Safe battery recycling

Batteries power many parts of our everyday life but not everyone knows what to do with them once they’re used. They don’t belong in household or commercial kerbside bins so read our easy guide on what to do with them instead.

Many people think batteries can go in household or commercial kerbside bins but the hazardous chemicals within a battery can create a fire if the battery gets damaged, such as when compacted in a garbage truck.

Batteries don’t belong in waste or recycling bins 

Give batteries a safe goodbye. Take them to a collection site.

Batteries contain a range of metals including lead, mercury and lithium which can be hazardous to the environment when disposed of incorrectly.

They should never be thrown into household bins because they contain chemicals that contaminate our waste streams, pollute the environment and can cause catastrophic fires.

For commercial quantities of batteries, contact a hazardous waste service provider to dispose of them lawfully and safely.

What to do with old batteries

When disposed of correctly, 95 per cent of battery components can be recycled into new products. Here’s what you can recycle and where.

Small household batteries

graphic of different batteries with taped terminalsThe EPA has partnered with B-cycle, the national product stewardship scheme for batteries, to establish B-cycle drop off points at all Community Recycling Centres and Household Chemical CleanOut events. With B-cycle drop off points also available at major retail outlets, you can now drop off small household batteries at over 1,000 B-cycle locations across NSW for recycling. Accepted batteries include AA, AAA, C, D, 9V, 6V, watch and button batteries. 

Tape both ends of the battery terminal and drop them off at:

Batteries over 5 kilograms

Some larger batteries, for example, batteries from electric bikes and scooters, and car batteries, can be dropped off at a Community Recycling Centre or Household Chemical CleanOut event. Embedded batteries, solar panels and large energy storage batteries are not accepted.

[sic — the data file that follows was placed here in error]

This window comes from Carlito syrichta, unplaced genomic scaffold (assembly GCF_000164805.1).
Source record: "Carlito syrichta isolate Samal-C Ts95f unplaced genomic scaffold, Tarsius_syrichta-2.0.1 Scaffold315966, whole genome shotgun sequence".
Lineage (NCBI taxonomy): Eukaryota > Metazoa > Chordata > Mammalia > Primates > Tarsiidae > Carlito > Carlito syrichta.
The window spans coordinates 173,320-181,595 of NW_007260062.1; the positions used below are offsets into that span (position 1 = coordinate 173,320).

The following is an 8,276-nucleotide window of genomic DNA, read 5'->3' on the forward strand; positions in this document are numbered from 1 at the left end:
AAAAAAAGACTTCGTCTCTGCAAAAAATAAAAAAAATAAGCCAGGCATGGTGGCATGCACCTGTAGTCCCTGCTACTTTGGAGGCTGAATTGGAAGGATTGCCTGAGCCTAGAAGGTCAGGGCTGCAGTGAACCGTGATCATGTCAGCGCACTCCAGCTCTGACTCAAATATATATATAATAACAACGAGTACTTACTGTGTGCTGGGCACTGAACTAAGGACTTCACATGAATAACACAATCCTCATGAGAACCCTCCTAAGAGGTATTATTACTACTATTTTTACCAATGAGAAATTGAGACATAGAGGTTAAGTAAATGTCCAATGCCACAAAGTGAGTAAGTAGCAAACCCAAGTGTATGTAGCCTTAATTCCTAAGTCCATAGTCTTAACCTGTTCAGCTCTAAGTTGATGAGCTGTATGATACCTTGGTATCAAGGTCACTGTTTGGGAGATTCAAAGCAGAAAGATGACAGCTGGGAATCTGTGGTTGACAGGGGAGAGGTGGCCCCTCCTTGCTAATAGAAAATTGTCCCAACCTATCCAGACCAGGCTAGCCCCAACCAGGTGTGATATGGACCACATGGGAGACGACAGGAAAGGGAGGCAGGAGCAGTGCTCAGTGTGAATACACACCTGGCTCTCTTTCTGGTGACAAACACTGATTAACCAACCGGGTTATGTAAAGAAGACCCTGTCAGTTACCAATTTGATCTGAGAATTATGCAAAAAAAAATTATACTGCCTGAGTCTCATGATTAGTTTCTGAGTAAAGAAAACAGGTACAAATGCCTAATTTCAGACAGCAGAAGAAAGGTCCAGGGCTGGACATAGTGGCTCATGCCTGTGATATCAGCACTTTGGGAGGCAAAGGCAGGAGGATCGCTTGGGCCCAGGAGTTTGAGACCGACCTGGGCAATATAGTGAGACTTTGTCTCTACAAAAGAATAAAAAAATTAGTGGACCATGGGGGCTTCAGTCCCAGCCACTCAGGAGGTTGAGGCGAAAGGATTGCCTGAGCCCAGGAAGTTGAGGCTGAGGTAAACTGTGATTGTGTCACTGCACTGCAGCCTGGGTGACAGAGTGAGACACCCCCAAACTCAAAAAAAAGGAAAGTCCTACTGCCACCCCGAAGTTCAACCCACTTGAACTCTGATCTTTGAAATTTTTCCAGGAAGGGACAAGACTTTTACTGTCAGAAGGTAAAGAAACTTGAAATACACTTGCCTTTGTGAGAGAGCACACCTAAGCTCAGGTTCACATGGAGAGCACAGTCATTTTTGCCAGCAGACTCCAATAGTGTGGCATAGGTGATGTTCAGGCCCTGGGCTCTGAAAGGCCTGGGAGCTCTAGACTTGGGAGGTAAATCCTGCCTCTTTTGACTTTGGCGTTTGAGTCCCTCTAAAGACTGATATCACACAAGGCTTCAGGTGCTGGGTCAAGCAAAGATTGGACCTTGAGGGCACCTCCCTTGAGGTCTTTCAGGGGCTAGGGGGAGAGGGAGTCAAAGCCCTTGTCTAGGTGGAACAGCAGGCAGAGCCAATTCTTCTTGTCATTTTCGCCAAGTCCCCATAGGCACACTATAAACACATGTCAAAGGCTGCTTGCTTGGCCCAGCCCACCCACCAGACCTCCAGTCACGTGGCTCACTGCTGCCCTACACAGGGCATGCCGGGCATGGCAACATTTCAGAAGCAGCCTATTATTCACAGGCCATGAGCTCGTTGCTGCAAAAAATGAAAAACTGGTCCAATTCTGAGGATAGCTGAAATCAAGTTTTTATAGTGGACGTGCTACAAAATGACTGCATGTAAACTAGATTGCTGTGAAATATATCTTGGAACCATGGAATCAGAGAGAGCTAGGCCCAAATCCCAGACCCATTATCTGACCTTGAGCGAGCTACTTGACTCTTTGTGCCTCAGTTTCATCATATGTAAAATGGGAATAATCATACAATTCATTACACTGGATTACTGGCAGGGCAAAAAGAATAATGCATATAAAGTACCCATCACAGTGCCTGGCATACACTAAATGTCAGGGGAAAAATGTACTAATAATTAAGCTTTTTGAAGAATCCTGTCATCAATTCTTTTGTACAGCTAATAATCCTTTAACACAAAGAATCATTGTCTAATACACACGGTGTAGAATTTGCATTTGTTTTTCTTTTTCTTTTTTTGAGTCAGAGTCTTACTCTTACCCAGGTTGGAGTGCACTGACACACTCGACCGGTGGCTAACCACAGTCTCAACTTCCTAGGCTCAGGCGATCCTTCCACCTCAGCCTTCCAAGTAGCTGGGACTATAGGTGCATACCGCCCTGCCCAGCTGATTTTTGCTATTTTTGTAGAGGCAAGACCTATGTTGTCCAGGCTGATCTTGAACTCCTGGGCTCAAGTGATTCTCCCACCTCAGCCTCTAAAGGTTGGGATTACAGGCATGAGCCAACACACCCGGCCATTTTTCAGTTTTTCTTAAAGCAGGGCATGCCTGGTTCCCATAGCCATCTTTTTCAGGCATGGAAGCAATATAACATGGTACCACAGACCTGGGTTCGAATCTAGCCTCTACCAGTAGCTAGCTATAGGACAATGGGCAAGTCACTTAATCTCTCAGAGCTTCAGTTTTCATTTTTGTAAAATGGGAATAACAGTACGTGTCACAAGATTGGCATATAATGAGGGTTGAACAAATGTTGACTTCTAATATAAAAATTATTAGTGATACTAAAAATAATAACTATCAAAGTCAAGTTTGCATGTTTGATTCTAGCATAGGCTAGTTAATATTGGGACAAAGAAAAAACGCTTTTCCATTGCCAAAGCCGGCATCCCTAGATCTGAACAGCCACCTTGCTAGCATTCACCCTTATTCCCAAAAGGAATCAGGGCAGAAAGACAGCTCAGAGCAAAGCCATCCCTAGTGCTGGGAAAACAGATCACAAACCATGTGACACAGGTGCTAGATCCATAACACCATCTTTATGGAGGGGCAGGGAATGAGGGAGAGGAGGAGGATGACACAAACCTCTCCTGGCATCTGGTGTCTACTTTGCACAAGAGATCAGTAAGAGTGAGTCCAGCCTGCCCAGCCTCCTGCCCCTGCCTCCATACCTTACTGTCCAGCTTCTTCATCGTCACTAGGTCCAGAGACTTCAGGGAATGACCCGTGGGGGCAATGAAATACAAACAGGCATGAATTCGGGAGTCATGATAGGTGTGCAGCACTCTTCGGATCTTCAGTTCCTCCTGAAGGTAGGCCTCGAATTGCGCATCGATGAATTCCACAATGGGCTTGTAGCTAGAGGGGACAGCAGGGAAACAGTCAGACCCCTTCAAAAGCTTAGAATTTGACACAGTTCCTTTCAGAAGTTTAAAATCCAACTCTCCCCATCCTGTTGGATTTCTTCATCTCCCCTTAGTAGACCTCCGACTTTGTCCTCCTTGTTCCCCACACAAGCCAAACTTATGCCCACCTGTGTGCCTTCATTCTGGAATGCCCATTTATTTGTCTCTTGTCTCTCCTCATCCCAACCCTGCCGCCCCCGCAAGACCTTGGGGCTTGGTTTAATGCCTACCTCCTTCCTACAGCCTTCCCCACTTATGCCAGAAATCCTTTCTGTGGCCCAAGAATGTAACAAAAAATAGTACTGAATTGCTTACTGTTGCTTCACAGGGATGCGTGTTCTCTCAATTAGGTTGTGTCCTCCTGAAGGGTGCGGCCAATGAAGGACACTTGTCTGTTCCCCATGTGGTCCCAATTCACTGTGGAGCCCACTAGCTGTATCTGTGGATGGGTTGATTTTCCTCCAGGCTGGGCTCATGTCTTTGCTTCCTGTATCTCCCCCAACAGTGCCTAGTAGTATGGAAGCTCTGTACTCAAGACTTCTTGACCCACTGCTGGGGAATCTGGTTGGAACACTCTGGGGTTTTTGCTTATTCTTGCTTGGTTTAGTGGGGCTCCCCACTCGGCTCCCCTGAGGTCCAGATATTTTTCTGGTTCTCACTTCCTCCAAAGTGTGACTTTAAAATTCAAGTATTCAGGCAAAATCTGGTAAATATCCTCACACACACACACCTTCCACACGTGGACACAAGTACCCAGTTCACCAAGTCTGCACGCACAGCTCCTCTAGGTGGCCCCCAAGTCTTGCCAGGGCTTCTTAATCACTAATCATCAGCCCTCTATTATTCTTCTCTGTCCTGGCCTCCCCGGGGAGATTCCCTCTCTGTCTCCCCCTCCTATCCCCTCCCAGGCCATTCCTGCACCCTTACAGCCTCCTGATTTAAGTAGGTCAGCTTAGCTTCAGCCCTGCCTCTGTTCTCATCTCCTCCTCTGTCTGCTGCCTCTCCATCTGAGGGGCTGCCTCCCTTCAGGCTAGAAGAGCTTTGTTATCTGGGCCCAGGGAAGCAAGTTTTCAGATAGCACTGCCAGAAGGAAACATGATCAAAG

Lithium batteries

Lithium batteries are often contained in phones, tablets, power banks, computers, toys, appliances and tools, as well as mobility equipment such as electric bikes and scooters.

Lithium-ion batteries can be cylindrical, flat, rectangular, pouch, and device specific. If the battery is rechargeable and has “Li” or “Lithium” printed on it, you can safely assume that it is a lithium-ion battery.

When lithium-ion batteries are damaged they can produce violent bursting of battery cells, hissing and release of toxic, flammable and explosive gases, and an intense, self-sustaining fire that can be difficult to extinguish.


If you can safely remove the lithium battery from the product by hand, tape the terminals using a non-conductive tape like clear sticky tape.

Taped handheld lithium batteries can be returned to OfficeworksWoolworthsAldiIGA and Bunnings.

If the battery cannot be easily removed by hand or is embedded into a product, please do not attempt to remove it. Instead, leave it as is and recycle through your local e-waste collection services.

E-cigarettes and vapes

E-cigarettes and disposable vapes are also potentially very dangerous in general waste as they contain a heating element as well as a lithium battery, which can readily ignite.

While vapes are more complex to recycle, there are some councils that will accept disposable vapes as part of their e-waste drops-offs.

Vapes are an emerging waste but we’re working with the Commonwealth and will look at other disposal options for NSW to make it easier.

What to do if a battery catches fire

If the device or battery starts to smoke or emit flames:

  • evacuate the area and close doors if safe to do so to slow the spread of fire ensuring no one goes back inside the building for any reason. The vented battery gases, vapour and smoke are highly toxic and flammable and must not be inhaled.
  • call Triple Zero (000) and wait in a safe location for firefighters to arrive.
  • If anyone has been exposed to spilled electrolyte, flying debris, smoke or vapours, or flames, seek urgent medical assistance. Burns should be immediately treated with cool running water for 20 minutes. Burns larger than a 20-cent piece require emergency care. Treat with cool running water immediately, call Triple Zero (000), and follow the advice of the operator.